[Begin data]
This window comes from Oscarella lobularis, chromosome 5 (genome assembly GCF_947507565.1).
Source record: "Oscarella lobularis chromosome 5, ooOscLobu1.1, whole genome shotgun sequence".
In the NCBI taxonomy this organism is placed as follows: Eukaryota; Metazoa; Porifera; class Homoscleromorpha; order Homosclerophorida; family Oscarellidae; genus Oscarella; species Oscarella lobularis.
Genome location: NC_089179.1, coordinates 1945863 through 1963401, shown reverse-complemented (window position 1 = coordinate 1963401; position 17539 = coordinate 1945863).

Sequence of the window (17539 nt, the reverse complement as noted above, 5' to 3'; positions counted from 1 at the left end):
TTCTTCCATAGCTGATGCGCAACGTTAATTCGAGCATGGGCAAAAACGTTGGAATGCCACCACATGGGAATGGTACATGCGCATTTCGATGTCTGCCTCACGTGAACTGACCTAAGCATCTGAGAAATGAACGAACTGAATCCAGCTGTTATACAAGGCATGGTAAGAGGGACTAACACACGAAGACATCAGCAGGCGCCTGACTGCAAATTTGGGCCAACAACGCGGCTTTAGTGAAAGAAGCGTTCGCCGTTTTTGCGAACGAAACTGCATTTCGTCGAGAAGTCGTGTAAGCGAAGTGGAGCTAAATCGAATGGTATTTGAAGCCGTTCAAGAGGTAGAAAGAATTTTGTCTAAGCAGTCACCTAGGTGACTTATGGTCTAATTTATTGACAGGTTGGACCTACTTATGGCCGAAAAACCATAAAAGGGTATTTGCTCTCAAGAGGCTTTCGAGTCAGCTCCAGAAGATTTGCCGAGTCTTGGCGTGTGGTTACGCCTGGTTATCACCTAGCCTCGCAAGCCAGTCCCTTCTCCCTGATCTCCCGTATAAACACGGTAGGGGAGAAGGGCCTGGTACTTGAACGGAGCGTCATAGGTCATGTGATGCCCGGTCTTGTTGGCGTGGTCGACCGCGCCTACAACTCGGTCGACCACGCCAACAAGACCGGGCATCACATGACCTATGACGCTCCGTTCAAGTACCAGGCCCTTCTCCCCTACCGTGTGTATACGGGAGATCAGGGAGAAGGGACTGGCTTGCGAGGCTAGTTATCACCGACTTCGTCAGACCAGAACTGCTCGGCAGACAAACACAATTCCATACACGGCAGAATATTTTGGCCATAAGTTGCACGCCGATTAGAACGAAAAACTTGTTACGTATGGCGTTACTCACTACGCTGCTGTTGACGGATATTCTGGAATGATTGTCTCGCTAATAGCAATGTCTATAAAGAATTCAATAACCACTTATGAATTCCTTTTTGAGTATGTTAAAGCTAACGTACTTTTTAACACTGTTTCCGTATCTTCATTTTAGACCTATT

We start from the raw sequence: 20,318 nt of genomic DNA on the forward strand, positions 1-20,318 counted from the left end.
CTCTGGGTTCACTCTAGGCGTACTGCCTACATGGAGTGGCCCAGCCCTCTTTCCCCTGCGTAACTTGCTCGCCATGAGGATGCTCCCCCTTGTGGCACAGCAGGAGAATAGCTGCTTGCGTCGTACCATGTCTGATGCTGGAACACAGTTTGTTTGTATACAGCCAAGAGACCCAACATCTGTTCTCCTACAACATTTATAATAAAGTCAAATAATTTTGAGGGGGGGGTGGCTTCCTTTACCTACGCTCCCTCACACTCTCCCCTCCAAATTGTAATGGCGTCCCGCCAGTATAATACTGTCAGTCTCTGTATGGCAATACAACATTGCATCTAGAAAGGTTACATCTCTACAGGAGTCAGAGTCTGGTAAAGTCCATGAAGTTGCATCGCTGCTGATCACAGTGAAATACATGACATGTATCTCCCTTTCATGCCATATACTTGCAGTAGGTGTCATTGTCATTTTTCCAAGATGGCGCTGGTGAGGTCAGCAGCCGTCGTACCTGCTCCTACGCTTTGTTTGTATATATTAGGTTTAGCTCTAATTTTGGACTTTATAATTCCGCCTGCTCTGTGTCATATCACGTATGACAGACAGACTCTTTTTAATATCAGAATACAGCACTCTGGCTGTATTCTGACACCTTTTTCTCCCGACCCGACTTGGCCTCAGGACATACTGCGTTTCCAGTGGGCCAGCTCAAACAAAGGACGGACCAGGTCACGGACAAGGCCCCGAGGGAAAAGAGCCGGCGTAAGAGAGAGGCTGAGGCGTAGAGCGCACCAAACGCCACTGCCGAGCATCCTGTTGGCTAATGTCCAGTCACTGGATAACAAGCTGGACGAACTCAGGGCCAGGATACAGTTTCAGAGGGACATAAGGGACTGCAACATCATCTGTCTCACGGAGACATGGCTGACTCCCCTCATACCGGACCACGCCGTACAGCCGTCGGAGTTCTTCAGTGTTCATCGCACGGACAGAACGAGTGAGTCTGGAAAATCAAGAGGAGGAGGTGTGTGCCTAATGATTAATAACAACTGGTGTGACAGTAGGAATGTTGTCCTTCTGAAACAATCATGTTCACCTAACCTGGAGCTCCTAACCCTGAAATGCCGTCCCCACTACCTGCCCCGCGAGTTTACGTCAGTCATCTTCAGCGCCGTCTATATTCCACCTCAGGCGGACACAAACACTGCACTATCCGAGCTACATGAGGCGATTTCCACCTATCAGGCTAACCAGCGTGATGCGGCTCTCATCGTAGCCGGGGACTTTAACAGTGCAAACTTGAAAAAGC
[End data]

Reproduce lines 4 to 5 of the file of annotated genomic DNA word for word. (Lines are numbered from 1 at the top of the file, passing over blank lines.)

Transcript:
Genome location: NC_089179.1, coordinates 1945863 through 1963401, shown reverse-complemented (window position 1 = coordinate 1963401; position 17539 = coordinate 1945863).

Sequence of the window (17539 nt, the reverse complement as noted above, 5' to 3'; positions counted from 1 at the left end):